It could be said that Earth’s most consequential attribute is its chemistry. After all, if our rocky little orb sitting 93 million miles away from its star had been born with even a slightly different molecular makeup, we very likely would not be here.
Despite these long odds for life, rocky planets like ours are not overly rare in the universe. Astronomers have detected thousands of exoplanets and suspect that almost every star in our galaxy has at least one planet in its orbit. Although some of these planets can be classified as gas giants like Jupiter, a sizeable number of them appear at first glance to be like Earth in many ways, and to orbit in the so-called habitable zone: the ‘just right’ distance from their star to yield liquid water, a known prerequisite for life.
“If you have a planet that’s kind of like Earth, how often do you then get the chemical environment that we think is conducive to the origins of life?” says Karin Öberg, an astrochemist at Harvard University. Öberg is also a Simons Investigator in Astrophysics and an investigator with the Simons Collaboration on the Origins of Life.
That is one of the burning questions that motivate Öberg and others like her. And as tools for observing the cosmos have advanced in recent years, she and her colleagues are poised to make big strides toward answering it.
In the early days of astrochemistry, researchers were relegated to studying the interstellar medium, the exceedingly cold and vast expanse of rarefied gas and dust between star systems, on large scales. Today — most notably with the help of the Atacama Large Millimeter/submillimeter Array (ALMA), which began collecting data in 2011 — they can zoom in on the regions of space where stars and planets form. “It’s like Google Earth, where the first versions were one big blob and now you can see every street and house in the city,” says Ewine van Dishoeck, an astrochemist at Leiden University and president of the International Astronomical Union.
Recently, researchers began to glimpse in detail the composition of molecules within protoplanetary disks, cosmic structures of swirling gas and dust that spin around young stars and give birth to new planets. The researchers inform their cosmic observations with results from both laboratory experiments and computer simulations, which enable them to probe the physical forces and chemical reactions that might explain how these molecules are produced and how they interact. Altogether, with these data, “we are finally starting to see what happens at the molecular level as planets are being born,” says Edwin Bergin, an astrochemist at the University of Michigan.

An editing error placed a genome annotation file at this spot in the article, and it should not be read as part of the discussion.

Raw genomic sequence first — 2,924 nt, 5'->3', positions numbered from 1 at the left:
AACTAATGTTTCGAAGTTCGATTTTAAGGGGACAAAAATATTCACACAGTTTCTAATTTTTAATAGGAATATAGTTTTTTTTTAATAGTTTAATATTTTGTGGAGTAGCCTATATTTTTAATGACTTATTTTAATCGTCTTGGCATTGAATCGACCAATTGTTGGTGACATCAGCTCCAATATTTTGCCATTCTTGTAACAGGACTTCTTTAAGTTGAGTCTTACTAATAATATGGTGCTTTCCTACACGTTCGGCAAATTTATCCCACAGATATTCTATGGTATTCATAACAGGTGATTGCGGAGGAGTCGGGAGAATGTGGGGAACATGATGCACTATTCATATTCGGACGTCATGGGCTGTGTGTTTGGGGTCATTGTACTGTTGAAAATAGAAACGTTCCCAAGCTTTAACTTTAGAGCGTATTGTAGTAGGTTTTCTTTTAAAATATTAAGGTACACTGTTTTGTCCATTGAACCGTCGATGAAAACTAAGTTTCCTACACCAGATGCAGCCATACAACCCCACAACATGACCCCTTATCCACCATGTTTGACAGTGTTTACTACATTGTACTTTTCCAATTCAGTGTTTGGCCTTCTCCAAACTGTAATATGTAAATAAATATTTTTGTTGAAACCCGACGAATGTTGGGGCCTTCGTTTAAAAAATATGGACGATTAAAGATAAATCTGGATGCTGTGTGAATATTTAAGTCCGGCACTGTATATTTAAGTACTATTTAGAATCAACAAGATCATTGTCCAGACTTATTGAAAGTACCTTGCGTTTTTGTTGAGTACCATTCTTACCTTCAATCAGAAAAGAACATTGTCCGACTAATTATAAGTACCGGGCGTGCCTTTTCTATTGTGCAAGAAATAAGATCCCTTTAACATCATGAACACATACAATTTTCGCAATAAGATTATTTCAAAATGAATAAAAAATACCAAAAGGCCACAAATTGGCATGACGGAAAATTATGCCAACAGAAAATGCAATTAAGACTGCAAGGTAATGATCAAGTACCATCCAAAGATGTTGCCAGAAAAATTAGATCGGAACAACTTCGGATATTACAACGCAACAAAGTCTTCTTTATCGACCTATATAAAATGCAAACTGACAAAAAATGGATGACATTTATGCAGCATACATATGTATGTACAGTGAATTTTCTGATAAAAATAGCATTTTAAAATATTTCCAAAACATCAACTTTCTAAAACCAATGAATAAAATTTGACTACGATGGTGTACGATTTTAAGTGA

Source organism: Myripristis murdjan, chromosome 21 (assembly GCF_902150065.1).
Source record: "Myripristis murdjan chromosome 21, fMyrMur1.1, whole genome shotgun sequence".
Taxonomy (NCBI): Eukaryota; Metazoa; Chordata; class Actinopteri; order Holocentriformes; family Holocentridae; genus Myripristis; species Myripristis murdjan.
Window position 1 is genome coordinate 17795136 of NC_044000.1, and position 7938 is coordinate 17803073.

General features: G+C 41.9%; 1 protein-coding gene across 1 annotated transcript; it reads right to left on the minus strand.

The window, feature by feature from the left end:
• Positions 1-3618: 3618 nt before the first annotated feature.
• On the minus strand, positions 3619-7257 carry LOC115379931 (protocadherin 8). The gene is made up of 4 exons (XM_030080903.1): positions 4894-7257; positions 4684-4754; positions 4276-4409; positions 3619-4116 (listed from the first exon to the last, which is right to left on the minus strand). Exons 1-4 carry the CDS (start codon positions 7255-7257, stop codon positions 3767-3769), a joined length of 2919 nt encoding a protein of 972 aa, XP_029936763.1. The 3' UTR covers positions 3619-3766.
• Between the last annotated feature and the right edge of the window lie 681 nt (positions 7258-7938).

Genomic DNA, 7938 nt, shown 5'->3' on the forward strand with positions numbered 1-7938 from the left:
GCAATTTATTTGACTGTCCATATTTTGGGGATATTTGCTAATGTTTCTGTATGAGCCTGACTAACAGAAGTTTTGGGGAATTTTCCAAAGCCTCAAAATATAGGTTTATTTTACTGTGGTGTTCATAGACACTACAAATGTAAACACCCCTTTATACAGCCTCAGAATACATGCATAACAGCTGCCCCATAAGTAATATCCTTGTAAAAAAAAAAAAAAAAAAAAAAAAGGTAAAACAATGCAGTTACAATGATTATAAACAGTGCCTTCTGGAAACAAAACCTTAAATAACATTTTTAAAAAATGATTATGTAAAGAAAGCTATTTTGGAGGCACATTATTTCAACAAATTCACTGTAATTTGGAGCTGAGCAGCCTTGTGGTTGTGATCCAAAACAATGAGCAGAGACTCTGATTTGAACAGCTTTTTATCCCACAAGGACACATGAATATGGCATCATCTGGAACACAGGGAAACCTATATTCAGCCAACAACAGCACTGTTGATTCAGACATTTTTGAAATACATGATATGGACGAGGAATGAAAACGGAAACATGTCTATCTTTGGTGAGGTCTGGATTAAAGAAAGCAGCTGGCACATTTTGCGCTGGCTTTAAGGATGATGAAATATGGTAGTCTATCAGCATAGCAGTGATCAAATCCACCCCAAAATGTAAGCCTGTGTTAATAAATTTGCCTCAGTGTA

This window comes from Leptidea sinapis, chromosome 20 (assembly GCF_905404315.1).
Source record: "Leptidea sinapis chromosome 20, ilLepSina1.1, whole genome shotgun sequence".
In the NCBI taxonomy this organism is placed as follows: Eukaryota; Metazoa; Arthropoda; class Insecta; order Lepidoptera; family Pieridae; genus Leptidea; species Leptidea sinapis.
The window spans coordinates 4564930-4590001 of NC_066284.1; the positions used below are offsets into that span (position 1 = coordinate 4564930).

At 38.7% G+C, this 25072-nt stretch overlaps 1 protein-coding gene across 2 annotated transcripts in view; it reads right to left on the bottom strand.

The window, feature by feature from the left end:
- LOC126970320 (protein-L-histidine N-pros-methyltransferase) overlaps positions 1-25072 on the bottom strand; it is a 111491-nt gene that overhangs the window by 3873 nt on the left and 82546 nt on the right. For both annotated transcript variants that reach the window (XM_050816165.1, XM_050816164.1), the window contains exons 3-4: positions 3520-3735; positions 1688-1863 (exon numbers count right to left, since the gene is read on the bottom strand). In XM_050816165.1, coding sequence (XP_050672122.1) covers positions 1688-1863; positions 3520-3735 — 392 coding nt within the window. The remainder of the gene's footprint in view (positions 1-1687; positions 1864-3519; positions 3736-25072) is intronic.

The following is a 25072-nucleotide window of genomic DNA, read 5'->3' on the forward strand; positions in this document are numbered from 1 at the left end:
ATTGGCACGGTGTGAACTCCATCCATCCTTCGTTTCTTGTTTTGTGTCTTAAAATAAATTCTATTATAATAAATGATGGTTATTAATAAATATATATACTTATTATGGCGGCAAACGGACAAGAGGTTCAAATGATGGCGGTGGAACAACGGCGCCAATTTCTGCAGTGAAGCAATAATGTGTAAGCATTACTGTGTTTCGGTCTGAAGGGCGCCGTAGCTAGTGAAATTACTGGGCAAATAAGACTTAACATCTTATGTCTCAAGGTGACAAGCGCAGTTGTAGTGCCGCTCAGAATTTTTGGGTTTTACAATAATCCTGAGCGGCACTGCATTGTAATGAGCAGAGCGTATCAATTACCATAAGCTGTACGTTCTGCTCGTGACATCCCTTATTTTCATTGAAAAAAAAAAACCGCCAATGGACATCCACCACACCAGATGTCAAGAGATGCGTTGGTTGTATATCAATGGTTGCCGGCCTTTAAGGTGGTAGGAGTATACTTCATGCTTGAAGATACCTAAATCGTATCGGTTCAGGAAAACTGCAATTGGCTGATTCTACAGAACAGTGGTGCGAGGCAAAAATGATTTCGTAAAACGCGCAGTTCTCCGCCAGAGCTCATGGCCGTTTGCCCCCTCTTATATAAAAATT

As Öberg envisions it, by understanding the distribution of water, carbon, oxygen and nitrogen within a given protoplanetary disk, researchers should one day be able to predict the features of planets forming there — including whether they contain the ingredients for emergent life. But much remains to be discovered before such a “predictive theory of planet formation” can be achieved, she says. “We are in an era where we have a basic qualitative framework that provides a reasonable explanation for the chemistry we observe and what it might mean for planet formation, but now we have to move to a quantitative version.”
Here on Earth, molecules faithfully observe the laws of thermodynamics. But chemistry in space works differently, mostly because of density. On our planet, a square centimeter of air contains thousands of trillions of molecules. In star-forming and planet-forming cosmic regions, that number dwindles by many, many orders of magnitude. But the interstellar medium is the most sparsely populated of all: A square centimeter of space might house but a single molecule. This rarefied environment sets up special conditions for molecules in the gas phase — which, in space, is 99% of them. On our crowded planet, gas molecules collide frequently, and the energy produced when two molecules form a bond can easily be carried away by a third molecule that bumps into them. Not so in space, Öberg explains. “That really limits the kinds of reactions that can occur there.”